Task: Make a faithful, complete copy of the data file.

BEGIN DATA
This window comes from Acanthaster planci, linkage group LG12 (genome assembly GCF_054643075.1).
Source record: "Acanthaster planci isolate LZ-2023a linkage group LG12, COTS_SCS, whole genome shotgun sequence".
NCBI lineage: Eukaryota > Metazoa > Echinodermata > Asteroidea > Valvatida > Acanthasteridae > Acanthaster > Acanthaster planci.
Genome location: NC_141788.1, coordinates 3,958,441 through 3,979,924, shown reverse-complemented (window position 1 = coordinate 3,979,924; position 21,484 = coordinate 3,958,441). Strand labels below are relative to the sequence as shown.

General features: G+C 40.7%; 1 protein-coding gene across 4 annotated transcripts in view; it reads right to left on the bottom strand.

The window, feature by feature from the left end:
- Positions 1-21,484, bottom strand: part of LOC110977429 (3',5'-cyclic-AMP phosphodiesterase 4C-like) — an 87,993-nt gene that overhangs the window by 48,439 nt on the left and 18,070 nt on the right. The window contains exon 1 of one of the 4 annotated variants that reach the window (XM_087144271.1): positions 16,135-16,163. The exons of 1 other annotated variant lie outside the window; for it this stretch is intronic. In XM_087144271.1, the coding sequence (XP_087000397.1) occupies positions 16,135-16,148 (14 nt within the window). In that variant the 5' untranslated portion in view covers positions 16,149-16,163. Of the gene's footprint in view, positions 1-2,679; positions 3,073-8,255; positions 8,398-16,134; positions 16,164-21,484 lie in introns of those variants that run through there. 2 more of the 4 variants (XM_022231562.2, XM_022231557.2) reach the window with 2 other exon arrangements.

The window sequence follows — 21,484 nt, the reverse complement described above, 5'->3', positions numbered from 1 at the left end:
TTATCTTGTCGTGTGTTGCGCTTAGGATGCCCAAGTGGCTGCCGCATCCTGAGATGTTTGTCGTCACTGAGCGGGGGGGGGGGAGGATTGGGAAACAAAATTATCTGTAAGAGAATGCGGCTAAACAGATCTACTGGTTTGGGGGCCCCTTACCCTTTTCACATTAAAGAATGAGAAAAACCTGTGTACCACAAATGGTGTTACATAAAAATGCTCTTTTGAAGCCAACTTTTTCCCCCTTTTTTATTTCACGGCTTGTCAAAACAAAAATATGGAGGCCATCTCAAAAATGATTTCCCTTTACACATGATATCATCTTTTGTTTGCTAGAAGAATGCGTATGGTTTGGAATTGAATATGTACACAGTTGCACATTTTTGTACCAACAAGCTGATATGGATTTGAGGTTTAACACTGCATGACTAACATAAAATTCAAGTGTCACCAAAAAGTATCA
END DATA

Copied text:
This window comes from Acanthaster planci, linkage group LG12 (genome assembly GCF_054643075.1).
Source record: "Acanthaster planci isolate LZ-2023a linkage group LG12, COTS_SCS, whole genome shotgun sequence".
NCBI lineage: Eukaryota > Metazoa > Echinodermata > Asteroidea > Valvatida > Acanthasteridae > Acanthaster > Acanthaster planci.
Genome location: NC_141788.1, coordinates 3,958,441 through 3,979,924, shown reverse-complemented (window position 1 = coordinate 3,979,924; position 21,484 = coordinate 3,958,441). Strand labels below are relative to the sequence as shown.

General features: G+C 40.7%; 1 protein-coding gene across 4 annotated transcripts in view; it reads right to left on the bottom strand.

The window, feature by feature from the left end:
- Positions 1-21,484, bottom strand: part of LOC110977429 (3',5'-cyclic-AMP phosphodiesterase 4C-like) — an 87,993-nt gene that overhangs the window by 48,439 nt on the left and 18,070 nt on the right. The window contains exon 1 of one of the 4 annotated variants that reach the window (XM_087144271.1): positions 16,135-16,163. The exons of 1 other annotated variant lie outside the window; for it this stretch is intronic. In XM_087144271.1, the coding sequence (XP_087000397.1) occupies positions 16,135-16,148 (14 nt within the window). In that variant the 5' untranslated portion in view covers positions 16,149-16,163. Of the gene's footprint in view, positions 1-2,679; positions 3,073-8,255; positions 8,398-16,134; positions 16,164-21,484 lie in introns of those variants that run through there. 2 more of the 4 variants (XM_022231562.2, XM_022231557.2) reach the window with 2 other exon arrangements.

The window sequence follows — 21,484 nt, the reverse complement described above, 5'->3', positions numbered from 1 at the left end:
TTATCTTGTCGTGTGTTGCGCTTAGGATGCCCAAGTGGCTGCCGCATCCTGAGATGTTTGTCGTCACTGAGCGGGGGGGGGGGAGGATTGGGAAACAAAATTATCTGTAAGAGAATGCGGCTAAACAGATCTACTGGTTTGGGGGCCCCTTACCCTTTTCACATTAAAGAATGAGAAAAACCTGTGTACCACAAATGGTGTTACATAAAAATGCTCTTTTGAAGCCAACTTTTTCCCCCTTTTTTATTTCACGGCTTGTCAAAACAAAAATATGGAGGCCATCTCAAAAATGATTTCCCTTTACACATGATATCATCTTTTGTTTGCTAGAAGAATGCGTATGGTTTGGAATTGAATATGTACACAGTTGCACATTTTTGTACCAACAAGCTGATATGGATTTGAGGTTTAACACTGCATGACTAACATAAAATTCAAGTGTCACCAAAAAGTATCA